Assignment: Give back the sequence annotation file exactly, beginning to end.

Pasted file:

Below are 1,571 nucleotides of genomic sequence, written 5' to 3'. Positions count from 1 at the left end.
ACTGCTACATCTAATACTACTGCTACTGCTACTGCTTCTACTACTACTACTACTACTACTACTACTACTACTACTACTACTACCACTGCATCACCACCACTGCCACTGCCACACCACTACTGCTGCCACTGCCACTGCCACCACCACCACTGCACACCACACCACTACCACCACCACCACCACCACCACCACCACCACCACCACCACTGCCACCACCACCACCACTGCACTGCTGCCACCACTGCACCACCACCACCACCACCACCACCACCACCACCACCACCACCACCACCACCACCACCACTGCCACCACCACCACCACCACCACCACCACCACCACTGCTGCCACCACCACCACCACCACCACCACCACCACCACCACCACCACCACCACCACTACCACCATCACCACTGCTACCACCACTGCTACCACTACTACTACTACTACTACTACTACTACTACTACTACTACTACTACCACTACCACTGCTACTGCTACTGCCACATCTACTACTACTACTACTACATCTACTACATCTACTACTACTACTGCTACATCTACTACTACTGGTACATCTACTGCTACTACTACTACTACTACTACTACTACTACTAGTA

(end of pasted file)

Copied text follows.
Below are 1,571 nucleotides of genomic sequence, written 5' to 3'. Positions count from 1 at the left end.
ACTGCTACATCTAATACTACTGCTACTGCTACTGCTTCTACTACTACTACTACTACTACTACTACTACTACTACTACTACTACCACTGCATCACCACCACTGCCACTGCCACACCACTACTGCTGCCACTGCCACTGCCACCACCACCACTGCACACCACACCACTACCACCACCACCACCACCACCACCACCACCACCACCACCACTGCCACCACCACCACCACTGCACTGCTGCCACCACTGCACCACCACCACCACCACCACCACCACCACCACCACCACCACCACCACCACCACCACCACTGCCACCACCACCACCACCACCACCACCACCACCACTGCTGCCACCACCACCACCACCACCACCACCACCACCACCACCACCACCACCACCACTACCACCATCACCACTGCTACCACCACTGCTACCACTACTACTACTACTACTACTACTACTACTACTACTACTACTACTACCACTACCACTGCTACTGCTACTGCCACATCTACTACTACTACTACTACATCTACTACATCTACTACTACTACTGCTACATCTACTACTACTGGTACATCTACTGCTACTACTACTACTACTACTACTACTACTACTAGTA